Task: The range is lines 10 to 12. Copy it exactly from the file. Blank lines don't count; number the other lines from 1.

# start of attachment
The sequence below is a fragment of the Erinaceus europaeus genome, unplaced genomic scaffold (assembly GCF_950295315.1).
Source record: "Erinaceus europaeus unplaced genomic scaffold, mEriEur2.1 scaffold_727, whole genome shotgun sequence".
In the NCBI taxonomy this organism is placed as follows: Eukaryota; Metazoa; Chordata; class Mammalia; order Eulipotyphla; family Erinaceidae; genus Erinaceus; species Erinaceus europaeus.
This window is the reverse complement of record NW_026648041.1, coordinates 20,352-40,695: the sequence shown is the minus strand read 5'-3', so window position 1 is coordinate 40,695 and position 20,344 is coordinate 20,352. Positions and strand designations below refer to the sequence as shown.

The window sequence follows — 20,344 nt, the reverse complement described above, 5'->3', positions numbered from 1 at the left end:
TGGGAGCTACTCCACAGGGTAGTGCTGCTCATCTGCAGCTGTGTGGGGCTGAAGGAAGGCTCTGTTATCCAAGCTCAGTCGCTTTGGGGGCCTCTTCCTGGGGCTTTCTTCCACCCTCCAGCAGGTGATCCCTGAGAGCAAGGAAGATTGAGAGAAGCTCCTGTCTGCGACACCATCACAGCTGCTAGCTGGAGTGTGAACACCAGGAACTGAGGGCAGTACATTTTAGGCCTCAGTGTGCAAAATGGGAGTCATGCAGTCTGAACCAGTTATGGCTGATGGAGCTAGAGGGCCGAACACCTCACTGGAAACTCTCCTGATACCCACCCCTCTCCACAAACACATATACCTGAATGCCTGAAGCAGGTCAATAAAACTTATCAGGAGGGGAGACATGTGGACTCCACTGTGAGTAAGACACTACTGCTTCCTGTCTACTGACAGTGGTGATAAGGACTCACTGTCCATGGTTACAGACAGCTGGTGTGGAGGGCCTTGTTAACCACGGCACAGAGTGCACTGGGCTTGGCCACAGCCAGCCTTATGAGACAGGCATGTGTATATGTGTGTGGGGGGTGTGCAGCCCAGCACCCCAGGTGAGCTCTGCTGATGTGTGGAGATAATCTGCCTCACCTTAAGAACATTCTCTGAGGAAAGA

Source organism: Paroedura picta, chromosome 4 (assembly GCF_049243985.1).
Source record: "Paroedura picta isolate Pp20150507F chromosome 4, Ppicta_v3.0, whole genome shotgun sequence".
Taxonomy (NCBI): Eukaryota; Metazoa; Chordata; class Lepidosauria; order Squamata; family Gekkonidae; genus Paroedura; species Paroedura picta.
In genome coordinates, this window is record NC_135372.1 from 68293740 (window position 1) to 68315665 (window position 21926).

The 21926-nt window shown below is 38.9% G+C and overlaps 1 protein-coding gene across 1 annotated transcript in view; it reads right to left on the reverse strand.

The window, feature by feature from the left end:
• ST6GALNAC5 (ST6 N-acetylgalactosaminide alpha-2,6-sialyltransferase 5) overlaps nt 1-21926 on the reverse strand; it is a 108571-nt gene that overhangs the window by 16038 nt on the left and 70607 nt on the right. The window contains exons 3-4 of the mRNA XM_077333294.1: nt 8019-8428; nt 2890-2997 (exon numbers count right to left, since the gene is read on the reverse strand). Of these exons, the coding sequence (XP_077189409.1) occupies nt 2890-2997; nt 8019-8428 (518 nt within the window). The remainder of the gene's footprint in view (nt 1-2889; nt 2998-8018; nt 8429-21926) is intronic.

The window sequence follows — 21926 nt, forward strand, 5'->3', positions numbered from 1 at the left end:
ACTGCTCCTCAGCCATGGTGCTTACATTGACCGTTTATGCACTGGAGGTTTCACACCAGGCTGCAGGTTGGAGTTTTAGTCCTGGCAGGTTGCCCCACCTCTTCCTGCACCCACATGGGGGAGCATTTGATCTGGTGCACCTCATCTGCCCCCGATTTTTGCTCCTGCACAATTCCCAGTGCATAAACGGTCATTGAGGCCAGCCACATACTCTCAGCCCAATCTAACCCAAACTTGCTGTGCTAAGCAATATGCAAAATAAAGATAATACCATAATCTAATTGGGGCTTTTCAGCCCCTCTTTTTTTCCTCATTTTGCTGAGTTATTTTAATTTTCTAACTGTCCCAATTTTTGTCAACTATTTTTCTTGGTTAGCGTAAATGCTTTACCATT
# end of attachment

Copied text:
In genome coordinates, this window is record NC_135372.1 from 68293740 (window position 1) to 68315665 (window position 21926).

The 21926-nt window shown below is 38.9% G+C and overlaps 1 protein-coding gene across 1 annotated transcript in view; it reads right to left on the reverse strand.

The window, feature by feature from the left end: